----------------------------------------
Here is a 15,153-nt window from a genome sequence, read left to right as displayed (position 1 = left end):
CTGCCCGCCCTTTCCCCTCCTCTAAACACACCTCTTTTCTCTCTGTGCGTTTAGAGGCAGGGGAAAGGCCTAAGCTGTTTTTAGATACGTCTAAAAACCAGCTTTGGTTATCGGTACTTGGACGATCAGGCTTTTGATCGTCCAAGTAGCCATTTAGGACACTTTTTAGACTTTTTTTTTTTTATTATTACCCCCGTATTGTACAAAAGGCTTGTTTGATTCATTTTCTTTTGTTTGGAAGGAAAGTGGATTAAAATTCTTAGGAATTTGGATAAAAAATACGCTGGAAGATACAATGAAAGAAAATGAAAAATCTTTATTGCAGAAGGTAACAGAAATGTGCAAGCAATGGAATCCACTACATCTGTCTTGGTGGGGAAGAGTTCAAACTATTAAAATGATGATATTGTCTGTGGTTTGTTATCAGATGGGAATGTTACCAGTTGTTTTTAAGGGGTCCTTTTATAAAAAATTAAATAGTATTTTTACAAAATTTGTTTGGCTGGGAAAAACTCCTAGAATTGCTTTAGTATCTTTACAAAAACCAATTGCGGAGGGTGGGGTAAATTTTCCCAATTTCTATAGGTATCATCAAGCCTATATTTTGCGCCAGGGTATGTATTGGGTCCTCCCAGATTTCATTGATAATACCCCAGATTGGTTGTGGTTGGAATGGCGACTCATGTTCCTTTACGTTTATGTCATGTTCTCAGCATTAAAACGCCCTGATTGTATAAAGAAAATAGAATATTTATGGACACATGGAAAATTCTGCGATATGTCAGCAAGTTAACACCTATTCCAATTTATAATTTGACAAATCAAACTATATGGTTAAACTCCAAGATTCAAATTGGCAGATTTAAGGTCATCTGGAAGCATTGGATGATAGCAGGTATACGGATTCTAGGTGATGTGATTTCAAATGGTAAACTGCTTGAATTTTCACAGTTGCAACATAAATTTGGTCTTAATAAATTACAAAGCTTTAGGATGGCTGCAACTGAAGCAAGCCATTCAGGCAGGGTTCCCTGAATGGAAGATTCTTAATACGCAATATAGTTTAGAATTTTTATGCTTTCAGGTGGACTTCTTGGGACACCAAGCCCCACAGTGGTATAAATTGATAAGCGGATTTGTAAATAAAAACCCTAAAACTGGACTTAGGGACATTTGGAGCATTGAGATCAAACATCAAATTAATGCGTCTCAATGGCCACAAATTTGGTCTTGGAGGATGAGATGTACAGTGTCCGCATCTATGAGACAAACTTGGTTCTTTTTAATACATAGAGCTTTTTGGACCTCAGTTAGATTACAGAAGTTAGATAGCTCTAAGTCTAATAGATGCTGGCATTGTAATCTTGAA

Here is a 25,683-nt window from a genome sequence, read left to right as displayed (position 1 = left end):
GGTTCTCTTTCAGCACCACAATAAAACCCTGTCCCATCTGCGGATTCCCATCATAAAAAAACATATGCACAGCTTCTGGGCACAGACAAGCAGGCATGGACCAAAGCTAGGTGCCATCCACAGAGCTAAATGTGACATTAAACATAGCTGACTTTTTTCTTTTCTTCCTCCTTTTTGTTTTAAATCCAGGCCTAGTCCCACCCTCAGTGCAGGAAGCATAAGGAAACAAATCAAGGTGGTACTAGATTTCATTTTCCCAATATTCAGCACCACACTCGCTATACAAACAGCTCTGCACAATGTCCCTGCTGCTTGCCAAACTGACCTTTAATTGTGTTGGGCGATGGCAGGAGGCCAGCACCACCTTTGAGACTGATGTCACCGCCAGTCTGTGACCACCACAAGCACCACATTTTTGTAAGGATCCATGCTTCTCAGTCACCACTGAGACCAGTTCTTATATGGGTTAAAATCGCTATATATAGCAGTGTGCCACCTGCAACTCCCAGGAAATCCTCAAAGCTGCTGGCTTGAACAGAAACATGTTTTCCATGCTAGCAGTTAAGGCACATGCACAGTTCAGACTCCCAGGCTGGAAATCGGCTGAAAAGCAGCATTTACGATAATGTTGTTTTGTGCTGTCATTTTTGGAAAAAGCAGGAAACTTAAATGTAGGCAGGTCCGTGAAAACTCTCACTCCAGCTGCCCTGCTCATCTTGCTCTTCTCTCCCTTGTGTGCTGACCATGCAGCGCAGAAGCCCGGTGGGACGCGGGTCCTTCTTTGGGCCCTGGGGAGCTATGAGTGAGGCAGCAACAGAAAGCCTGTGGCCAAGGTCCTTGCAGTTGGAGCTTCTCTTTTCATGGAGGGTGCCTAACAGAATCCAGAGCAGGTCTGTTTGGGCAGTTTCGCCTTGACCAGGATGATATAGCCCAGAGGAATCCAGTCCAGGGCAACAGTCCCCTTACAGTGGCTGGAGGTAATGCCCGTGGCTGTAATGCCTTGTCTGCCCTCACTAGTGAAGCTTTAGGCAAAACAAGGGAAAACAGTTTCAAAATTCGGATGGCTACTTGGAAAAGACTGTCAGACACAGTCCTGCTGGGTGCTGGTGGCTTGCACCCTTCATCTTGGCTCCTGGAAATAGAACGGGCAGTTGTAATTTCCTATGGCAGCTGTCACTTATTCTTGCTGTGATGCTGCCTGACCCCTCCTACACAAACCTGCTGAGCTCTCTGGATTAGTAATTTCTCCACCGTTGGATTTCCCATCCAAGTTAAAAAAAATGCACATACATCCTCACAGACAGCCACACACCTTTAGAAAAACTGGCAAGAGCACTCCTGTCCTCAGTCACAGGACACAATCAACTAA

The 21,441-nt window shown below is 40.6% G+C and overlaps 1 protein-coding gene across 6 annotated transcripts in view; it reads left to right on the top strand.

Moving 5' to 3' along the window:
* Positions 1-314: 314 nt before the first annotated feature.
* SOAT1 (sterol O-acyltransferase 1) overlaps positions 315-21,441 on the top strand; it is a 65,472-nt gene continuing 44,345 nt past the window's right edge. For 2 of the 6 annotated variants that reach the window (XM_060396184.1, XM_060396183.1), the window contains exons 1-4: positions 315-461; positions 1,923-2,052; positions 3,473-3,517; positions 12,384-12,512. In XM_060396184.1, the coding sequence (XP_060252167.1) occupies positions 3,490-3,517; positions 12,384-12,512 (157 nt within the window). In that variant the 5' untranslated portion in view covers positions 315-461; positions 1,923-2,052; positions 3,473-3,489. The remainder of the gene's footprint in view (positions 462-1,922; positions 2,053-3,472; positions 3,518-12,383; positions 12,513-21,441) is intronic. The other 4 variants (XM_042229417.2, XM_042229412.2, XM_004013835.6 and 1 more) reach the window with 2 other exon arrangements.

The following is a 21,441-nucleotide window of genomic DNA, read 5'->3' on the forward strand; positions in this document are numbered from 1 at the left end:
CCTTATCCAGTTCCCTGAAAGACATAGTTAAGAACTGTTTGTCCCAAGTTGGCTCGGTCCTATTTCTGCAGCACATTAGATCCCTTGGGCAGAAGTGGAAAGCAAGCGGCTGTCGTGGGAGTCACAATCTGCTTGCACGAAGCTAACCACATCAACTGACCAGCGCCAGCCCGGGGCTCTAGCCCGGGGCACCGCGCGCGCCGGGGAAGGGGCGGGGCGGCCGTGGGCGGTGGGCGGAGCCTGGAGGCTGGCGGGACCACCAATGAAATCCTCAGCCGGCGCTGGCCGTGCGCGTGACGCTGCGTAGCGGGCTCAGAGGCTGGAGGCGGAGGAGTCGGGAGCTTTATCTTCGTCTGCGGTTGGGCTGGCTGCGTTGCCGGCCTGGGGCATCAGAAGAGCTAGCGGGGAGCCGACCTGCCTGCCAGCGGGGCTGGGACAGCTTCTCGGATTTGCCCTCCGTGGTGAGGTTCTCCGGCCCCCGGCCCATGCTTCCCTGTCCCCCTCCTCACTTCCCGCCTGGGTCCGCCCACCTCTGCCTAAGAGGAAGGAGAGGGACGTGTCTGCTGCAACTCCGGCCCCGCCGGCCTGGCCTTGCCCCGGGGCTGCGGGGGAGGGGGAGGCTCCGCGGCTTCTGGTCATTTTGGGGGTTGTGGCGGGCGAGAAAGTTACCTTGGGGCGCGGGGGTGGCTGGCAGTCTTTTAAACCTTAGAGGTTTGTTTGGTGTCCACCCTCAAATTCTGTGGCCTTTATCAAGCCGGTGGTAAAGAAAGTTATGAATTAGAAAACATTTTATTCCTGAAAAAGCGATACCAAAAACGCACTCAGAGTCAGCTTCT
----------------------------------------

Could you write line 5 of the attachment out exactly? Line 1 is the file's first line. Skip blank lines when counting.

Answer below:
The 21,441-nt window shown below is 40.6% G+C and overlaps 1 protein-coding gene across 6 annotated transcripts in view; it reads left to right on the top strand.